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1 August 2010 Planting Patterns of In-Field Refuges Observed for Bt Maize in Minnesota
D. A. Andow, S. L. Farrell, Y. Hu
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The U.S. Environmental Protection Agency (USEPA) requires the use of nontransgenic refuges to slow the evolution of insect resistance to transgenic crops. In-field refuges, or refuges that are planted within the same field as the transgenic crop, are allowed; however, these refuges are required to be at least four rows wide. We described in-field planting patterns used by growers for both Cry1Ab [against Ostrinia nubilalis (Hübner)] and Cry3Bb (against Diabrotica virgifera virgifera LeConte) maize, Zea mays L. Maize fields known to contain Cry1Ab, Cry3Bb, or both were sampled in southwestern Minnesota during late June and early September 2005. Rows were sampled to describe the pattern of in-field refuges in the entire field, Most in-field refuges contained >20% Cry- seed (79% of Cry1Ab and 84% of Cry3Bb). However, only 5% of Cry1Ab fields and 2% of Cry3Bb fields with in-field refuges were in compliance with USEPA requirements because the Cry- seed was not in wide enough strips or blocks. Most growers had planted their fields with either finely mixed refuges or with strips that were too narrow. There was a high diversity in planting patterns, and the occurrence of Cryseed was in random rows. Growers may have been rushed while planting and not noticed which seed was going into which rows, Resistance failures have not been documented for either O. nubilalis or D. virgifera virgifera, so better education programs will need to be undertaken to encourage growers to plant in-field refuges properly.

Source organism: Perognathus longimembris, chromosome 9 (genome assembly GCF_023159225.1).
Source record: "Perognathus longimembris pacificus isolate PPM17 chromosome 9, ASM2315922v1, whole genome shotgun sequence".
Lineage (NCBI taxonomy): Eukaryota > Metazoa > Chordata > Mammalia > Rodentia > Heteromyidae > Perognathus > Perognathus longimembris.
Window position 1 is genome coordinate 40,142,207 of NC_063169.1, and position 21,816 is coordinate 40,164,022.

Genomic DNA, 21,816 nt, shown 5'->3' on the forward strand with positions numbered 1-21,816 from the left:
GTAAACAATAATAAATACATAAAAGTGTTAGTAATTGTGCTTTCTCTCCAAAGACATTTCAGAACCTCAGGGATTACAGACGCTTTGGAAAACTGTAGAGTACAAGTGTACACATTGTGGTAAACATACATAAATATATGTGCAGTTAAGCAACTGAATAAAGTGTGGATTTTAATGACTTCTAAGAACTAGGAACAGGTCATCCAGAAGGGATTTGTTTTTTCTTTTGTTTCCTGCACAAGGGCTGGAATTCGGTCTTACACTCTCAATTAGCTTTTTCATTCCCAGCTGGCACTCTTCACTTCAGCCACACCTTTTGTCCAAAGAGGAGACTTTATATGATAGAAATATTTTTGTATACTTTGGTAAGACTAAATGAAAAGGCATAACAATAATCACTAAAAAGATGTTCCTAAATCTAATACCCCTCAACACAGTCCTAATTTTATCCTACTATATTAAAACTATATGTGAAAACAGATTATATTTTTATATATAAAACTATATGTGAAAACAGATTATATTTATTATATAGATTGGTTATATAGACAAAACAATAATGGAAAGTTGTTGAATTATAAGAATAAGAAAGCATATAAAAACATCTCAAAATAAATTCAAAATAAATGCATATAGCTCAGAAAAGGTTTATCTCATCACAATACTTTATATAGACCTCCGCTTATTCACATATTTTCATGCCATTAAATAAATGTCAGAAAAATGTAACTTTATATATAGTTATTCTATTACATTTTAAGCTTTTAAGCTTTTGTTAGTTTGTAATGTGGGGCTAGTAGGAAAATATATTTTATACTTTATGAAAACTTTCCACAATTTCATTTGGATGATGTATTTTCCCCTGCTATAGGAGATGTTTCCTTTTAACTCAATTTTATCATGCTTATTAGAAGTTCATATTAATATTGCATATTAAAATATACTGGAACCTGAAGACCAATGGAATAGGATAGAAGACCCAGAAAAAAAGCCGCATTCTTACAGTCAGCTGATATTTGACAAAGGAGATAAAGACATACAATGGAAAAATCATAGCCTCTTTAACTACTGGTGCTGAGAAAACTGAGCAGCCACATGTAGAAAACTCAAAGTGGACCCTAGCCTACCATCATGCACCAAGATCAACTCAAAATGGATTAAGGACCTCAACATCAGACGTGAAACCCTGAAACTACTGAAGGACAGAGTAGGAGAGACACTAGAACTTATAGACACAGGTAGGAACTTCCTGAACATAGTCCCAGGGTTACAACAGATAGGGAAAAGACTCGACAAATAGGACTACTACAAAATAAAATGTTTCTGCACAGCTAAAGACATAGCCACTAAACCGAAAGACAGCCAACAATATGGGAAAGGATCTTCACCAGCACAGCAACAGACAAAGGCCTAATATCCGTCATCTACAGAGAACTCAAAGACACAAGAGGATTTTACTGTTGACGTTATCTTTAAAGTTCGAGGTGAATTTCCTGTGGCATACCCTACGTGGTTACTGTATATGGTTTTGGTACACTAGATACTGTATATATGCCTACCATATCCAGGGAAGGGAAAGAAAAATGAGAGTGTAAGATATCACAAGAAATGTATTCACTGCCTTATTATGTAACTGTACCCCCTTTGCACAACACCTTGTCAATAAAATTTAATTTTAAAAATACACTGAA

© 2010 Entomological Society of America
D. A. Andow, S. L. Farrell, and Y. Hu "Planting Patterns of In-Field Refuges Observed for Bt Maize in Minnesota," Journal of Economic Entomology 103(4), 1394-1399, (1 August 2010).
Received: 18 June 2009; Accepted: 1 May 2010; Published: 1 August 2010

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Bt maize
insect resistance evolution
transgenic maize
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